5. All are not such-but such the mass-a few

Wear in their soul the spirit of their sires,
Keep honour, like their Polar star, in view,

And triumph o'er all grovelling desires ;
Not narrow minds, that griping paths pursue,

But high heroic daring such admires,
The bright expansive soul, the generous mind,
That spurns at self, to dignify mankind.

6. · Come this will never do-we are fearing much

Our muse is getting too severe and critical; But one can't help being querulous, when such

Dull notions, and such maxims Jacobitical,
(We want a rhynie, and therefore use a crutch,)

Are in the land, they shall not be prophetical
Of Britain's downfall ; for, as seasons suit,
We are quite prepared to grub them by the root.

7.
Before our work came forth to cheer mankind,

Society was wrapt in chaos dark;
Truth was to man like sunshine to the blind,

Who, erring, wander'd far beside the mark ;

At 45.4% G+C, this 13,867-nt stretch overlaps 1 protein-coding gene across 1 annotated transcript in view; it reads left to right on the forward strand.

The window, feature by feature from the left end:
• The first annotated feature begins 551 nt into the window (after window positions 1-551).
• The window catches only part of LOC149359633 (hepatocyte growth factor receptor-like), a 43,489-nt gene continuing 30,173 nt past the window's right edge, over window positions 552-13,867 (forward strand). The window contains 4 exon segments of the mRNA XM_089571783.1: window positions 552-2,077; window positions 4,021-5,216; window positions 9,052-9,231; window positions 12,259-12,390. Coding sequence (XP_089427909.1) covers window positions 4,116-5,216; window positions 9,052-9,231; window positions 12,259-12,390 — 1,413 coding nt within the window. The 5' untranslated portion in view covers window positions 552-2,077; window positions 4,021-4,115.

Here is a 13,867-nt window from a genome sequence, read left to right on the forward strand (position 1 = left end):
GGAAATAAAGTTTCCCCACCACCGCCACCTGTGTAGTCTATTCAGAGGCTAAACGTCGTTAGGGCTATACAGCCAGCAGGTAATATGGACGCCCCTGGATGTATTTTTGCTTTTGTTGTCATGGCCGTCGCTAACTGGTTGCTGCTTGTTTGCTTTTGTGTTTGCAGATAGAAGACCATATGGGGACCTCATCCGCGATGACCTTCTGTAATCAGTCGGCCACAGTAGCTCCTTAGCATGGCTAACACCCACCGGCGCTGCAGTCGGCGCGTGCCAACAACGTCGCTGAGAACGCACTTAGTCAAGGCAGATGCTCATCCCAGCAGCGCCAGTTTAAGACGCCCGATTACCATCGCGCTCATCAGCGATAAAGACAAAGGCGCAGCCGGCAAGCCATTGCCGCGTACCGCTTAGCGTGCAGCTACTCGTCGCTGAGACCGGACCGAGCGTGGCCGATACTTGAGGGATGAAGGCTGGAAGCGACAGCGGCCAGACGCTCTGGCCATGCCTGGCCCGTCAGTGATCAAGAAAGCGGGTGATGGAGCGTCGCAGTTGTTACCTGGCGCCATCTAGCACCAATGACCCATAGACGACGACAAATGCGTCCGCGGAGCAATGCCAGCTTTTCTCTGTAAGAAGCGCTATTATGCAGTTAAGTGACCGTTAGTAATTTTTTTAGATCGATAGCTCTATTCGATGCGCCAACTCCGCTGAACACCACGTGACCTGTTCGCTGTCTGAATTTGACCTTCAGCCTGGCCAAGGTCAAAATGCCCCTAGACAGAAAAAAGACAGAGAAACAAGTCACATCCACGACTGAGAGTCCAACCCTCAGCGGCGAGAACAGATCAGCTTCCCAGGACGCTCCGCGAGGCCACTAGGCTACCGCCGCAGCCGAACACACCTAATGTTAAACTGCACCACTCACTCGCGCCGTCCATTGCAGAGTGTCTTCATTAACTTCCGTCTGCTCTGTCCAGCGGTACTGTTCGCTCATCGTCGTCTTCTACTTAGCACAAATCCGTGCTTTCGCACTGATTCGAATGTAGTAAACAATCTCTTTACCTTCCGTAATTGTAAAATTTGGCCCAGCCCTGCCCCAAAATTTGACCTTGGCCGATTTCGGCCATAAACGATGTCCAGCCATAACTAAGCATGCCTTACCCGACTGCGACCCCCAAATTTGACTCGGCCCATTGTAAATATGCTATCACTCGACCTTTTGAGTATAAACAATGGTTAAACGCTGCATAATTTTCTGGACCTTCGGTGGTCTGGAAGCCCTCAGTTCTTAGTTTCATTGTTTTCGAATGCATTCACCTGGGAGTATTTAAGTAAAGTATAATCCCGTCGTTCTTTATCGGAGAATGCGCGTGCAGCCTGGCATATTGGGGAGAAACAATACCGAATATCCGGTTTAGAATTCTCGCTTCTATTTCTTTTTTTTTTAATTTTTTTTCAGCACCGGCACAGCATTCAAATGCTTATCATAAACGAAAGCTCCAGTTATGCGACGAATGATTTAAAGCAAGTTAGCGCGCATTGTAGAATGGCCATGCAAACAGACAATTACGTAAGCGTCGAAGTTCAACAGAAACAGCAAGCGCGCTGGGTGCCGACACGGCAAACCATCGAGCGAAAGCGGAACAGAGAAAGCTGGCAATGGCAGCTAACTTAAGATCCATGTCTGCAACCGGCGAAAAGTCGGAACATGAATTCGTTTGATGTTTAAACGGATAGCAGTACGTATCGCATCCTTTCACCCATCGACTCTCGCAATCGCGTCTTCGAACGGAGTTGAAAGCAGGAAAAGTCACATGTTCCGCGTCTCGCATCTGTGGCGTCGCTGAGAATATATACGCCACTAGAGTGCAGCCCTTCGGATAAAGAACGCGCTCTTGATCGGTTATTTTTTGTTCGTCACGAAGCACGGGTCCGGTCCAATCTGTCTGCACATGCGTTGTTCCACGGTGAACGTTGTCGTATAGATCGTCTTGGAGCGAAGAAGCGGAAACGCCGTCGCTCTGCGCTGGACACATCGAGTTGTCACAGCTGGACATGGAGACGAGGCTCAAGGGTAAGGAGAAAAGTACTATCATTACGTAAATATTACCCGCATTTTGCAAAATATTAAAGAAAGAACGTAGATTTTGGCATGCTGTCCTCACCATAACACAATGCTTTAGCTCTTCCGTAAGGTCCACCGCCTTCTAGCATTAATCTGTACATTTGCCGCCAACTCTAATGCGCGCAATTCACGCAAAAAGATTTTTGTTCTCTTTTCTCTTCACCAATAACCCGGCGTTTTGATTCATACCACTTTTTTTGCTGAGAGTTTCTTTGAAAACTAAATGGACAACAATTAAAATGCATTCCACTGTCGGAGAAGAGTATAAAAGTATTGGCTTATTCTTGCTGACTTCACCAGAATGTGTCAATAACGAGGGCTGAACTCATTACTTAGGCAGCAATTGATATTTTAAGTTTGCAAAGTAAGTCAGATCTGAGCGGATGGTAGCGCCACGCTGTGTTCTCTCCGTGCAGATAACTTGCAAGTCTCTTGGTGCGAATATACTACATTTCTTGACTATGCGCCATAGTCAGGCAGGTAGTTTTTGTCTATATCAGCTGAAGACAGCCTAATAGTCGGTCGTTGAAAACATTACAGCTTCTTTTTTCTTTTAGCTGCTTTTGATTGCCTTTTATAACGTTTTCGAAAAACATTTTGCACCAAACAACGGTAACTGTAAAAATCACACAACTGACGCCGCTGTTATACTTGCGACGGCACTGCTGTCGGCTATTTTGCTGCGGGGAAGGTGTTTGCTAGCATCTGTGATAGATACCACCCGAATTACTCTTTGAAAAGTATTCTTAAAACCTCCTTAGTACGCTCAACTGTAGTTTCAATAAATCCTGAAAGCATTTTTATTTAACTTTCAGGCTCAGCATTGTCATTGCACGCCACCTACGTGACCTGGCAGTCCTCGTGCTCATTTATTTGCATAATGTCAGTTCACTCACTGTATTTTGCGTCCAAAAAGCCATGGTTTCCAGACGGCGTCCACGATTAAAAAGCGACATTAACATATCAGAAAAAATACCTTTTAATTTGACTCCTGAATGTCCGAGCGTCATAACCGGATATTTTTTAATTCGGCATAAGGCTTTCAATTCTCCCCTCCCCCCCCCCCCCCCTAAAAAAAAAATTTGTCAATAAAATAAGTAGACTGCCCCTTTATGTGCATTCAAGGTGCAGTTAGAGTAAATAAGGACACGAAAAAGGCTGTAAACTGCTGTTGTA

The weak were toss'd like chaff before the wind,

While the strong shudder'd, borne in shallow bark,
Through Time's tumultuous and troubled sea,
On to the whirlpools of eternity !

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8. Know ye the cause of this strange miracle ?

A Serpent had the power to charm the land ; In dark unnoticed cavern did it dwell,

Yet with weird might, and fascination bland,
It drew the pilgrim to its inner cell,

And there transform'd his heart, unnerved his hand;
The crested back was azure, and its bead
Yellow as saffron, flowering in the mead.

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10. A moment on each other did they gaze,

Measuring, belike, the quantum of their power : The Serpent, fold on fold, itself did raise,